If you missed the first part of this article, then first head to read “Did Your FX algorithms Learn the Lessons from the CHF Storm?” where we have already discussed the particularities of forex in relation to flash crashes and runaway algorithms.
Many trading systems have incorrectly interpreted the CHF event, especially the important price gaps perceived either during the crash, or later, once trading activity resumed after a more or less long period of closed markets.
For example, when the data feeds were reactivated, the first quotations were significantly different from the last ones known by the systems. The event looked like a perfect price “spike”, i.e. a technical glitch with a non tradable price, which trading systems are taught to ignore.
Indeed, most trading systems incorporate some sort of “anti-spike” filter whose job is to protect the integrity of the data feed which is at the source of the trading decisions. A spike not filtered would quite often trigger orders at a non tradable price.
As you can guess, the trouble added by these anti-spike filters on top of the general panic, did not help.
An anti-spike system is much more difficult to design than how it seems… Let’s say you just filter based on a maximum percentage of variation of the rate, which we will call Y. If Y is too low, you will lose all volatile and fast movements, such as the flash crashes, the news such as NFP, etc. This can be dramatic. And if your Y is too high, you will potentially not filter the spikes… The very goal of such a filter.
You will probably end up moving up and down Y as the market evolves, and you will always experience issues. So the one price variation solution is not good enough.
To improve it, you may want to look at different and non-correlated data feeds. The good news is that with forex we have plenty of such feeds – interbank ones, different ECNs, futures quoted on exchanges, etc.
In addition to the price feed, it could also be useful to add liquidity to the logic of your filter. Indeed, price gaps with high volatility associated to market liquidity drying up, will unlikely be a technical glitch to be filtered out.
Exchange Traded Instruments Are Here to StayGo to article >>
But firstly, check if you (and your data provider) are using an anti-spike filter. And if you are using one, review how it works!
But in any case, make sure that you at least have a documented and understandable way of manually disabling it, in order to quickly manually restart the algorithms if need be.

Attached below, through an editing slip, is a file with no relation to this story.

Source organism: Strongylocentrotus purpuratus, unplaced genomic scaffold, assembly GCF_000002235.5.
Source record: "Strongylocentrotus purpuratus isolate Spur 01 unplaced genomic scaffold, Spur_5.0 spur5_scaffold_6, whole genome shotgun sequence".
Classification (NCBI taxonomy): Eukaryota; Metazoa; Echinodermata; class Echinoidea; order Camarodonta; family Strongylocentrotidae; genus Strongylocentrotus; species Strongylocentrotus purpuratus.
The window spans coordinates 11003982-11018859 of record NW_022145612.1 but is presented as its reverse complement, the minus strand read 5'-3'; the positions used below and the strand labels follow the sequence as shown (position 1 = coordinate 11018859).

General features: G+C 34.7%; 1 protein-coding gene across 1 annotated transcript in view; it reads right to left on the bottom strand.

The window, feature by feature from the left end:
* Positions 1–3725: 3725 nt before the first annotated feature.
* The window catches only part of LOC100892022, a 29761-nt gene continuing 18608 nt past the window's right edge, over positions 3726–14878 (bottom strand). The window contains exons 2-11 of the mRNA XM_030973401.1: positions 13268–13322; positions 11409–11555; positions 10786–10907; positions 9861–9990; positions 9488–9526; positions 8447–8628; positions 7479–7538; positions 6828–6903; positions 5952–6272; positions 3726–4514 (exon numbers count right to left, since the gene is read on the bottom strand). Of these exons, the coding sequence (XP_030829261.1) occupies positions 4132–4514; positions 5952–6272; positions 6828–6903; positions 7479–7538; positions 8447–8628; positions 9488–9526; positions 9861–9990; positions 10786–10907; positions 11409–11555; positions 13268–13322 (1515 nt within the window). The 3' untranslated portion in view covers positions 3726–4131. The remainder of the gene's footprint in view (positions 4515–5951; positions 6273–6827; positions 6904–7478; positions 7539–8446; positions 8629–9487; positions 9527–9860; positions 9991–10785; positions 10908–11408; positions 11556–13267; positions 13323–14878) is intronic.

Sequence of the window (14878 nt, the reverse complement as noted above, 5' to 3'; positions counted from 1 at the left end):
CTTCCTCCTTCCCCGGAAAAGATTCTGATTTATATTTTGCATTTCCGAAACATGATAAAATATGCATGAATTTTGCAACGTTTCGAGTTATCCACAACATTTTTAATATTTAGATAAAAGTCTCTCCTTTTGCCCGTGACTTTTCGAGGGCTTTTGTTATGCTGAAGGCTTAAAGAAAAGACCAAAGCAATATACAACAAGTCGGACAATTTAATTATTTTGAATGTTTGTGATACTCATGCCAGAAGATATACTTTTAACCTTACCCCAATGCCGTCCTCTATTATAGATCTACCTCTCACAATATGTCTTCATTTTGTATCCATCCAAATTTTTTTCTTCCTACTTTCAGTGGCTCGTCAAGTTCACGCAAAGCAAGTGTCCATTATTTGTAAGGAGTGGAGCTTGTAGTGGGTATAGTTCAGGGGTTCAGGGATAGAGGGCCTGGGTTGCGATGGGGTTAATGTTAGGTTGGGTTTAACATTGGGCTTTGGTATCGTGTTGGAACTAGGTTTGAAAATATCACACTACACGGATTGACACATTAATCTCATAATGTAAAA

To generalize a bit from the spike filtering issue, the whole exception handling logic (spike, rejects, markets interruption, spread explosion, etc) from algos has been put heavily under pressure. Developers and traders will have to review this together. We have witnessed that traders often push this on to the developers as it is generally perceived as technical issues handling.
But on this particular day, we had proof that the market could really behave like a bugged one…
This is not about the handling of the event itself, but about one of its consequences. The liquidity environment and credit access have really changed since the SNB event. Some established prime brokers or liquidity providers have stopped or reduced their business while the risk appetite has dramatically been reduced.
It entailed an explosion of smaller market players acting as PoP or liquidity providers. So in case you are in the liquidity aggregation business, the cost of connectivity investment is increasing in order to connect to more players and to manage the growing complexity of the market. Time to review the “build vs buy” decision you have made about connectivity management.
With appetite for risk being restrained across the liquidity providers, the liquidity has diminished and logically the spreads have increased on many pairs. This makes it more expensive to trade “aggressively”, i.e. by crossing the spread with market orders.
The consequence is that it has become increasingly interesting to trade “passively” in order to save (or earn depending on how you see things) on the spread cost factor, by getting executed, at least for a portion of the order, inside the bid/ask spread.
Whether you develop yourselves, your execution algorithms or use third-party or banks ones (see my previous article on this topic, “Why Buy-Side Should Take Control of FX Algorithms”), think about your execution tactics, and ask yourself if adding some passivity in your algorithms could help.
Stay Away from Pegs or Heavily Controlled Currencies
Finally, this is not really about algorithmic trading, but it is particularly important for algo traders as many have been naturally inclined to make this mistake.
Only if you really (I mean really) know what you are doing here, and the risks associated with it, stay away from pegged or heavily controlled currencies. “Easy” money always comes with greater and unpredictable risk. It’s probably not worth it. And if the CHF crisis was not enough to make you change your mind, think again about what we witnessed lately on the Chinese yuan pairs!